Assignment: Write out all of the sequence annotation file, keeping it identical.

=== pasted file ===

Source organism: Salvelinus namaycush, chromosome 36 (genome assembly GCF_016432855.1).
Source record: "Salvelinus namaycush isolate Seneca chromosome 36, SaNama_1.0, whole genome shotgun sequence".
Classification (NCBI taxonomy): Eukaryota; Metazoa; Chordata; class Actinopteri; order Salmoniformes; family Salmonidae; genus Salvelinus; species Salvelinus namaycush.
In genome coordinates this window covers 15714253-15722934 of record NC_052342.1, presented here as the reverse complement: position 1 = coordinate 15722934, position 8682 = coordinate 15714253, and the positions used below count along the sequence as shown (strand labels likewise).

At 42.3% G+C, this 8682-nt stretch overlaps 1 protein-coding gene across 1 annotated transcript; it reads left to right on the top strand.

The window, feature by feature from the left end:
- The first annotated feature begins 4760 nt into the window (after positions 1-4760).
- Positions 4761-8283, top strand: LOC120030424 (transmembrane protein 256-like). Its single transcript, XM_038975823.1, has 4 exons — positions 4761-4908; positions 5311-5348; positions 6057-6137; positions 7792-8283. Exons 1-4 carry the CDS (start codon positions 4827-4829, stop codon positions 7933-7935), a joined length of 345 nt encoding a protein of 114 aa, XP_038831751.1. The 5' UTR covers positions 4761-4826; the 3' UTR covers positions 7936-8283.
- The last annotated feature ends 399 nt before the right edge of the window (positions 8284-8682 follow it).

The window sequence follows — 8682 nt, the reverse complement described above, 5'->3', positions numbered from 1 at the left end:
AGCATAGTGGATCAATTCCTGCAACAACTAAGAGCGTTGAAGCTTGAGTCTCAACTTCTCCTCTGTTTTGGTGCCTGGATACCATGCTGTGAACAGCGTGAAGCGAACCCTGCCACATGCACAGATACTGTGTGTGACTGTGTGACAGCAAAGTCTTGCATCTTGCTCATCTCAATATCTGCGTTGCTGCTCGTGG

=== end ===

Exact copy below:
Source organism: Salvelinus namaycush, chromosome 36 (genome assembly GCF_016432855.1).
Source record: "Salvelinus namaycush isolate Seneca chromosome 36, SaNama_1.0, whole genome shotgun sequence".
Classification (NCBI taxonomy): Eukaryota; Metazoa; Chordata; class Actinopteri; order Salmoniformes; family Salmonidae; genus Salvelinus; species Salvelinus namaycush.
In genome coordinates this window covers 15714253-15722934 of record NC_052342.1, presented here as the reverse complement: position 1 = coordinate 15722934, position 8682 = coordinate 15714253, and the positions used below count along the sequence as shown (strand labels likewise).

At 42.3% G+C, this 8682-nt stretch overlaps 1 protein-coding gene across 1 annotated transcript; it reads left to right on the top strand.

The window, feature by feature from the left end:
- The first annotated feature begins 4760 nt into the window (after positions 1-4760).
- Positions 4761-8283, top strand: LOC120030424 (transmembrane protein 256-like). Its single transcript, XM_038975823.1, has 4 exons — positions 4761-4908; positions 5311-5348; positions 6057-6137; positions 7792-8283. Exons 1-4 carry the CDS (start codon positions 4827-4829, stop codon positions 7933-7935), a joined length of 345 nt encoding a protein of 114 aa, XP_038831751.1. The 5' UTR covers positions 4761-4826; the 3' UTR covers positions 7936-8283.
- The last annotated feature ends 399 nt before the right edge of the window (positions 8284-8682 follow it).

The window sequence follows — 8682 nt, the reverse complement described above, 5'->3', positions numbered from 1 at the left end:
AGCATAGTGGATCAATTCCTGCAACAACTAAGAGCGTTGAAGCTTGAGTCTCAACTTCTCCTCTGTTTTGGTGCCTGGATACCATGCTGTGAACAGCGTGAAGCGAACCCTGCCACATGCACAGATACTGTGTGTGACTGTGTGACAGCAAAGTCTTGCATCTTGCTCATCTCAATATCTGCGTTGCTGCTCGTGG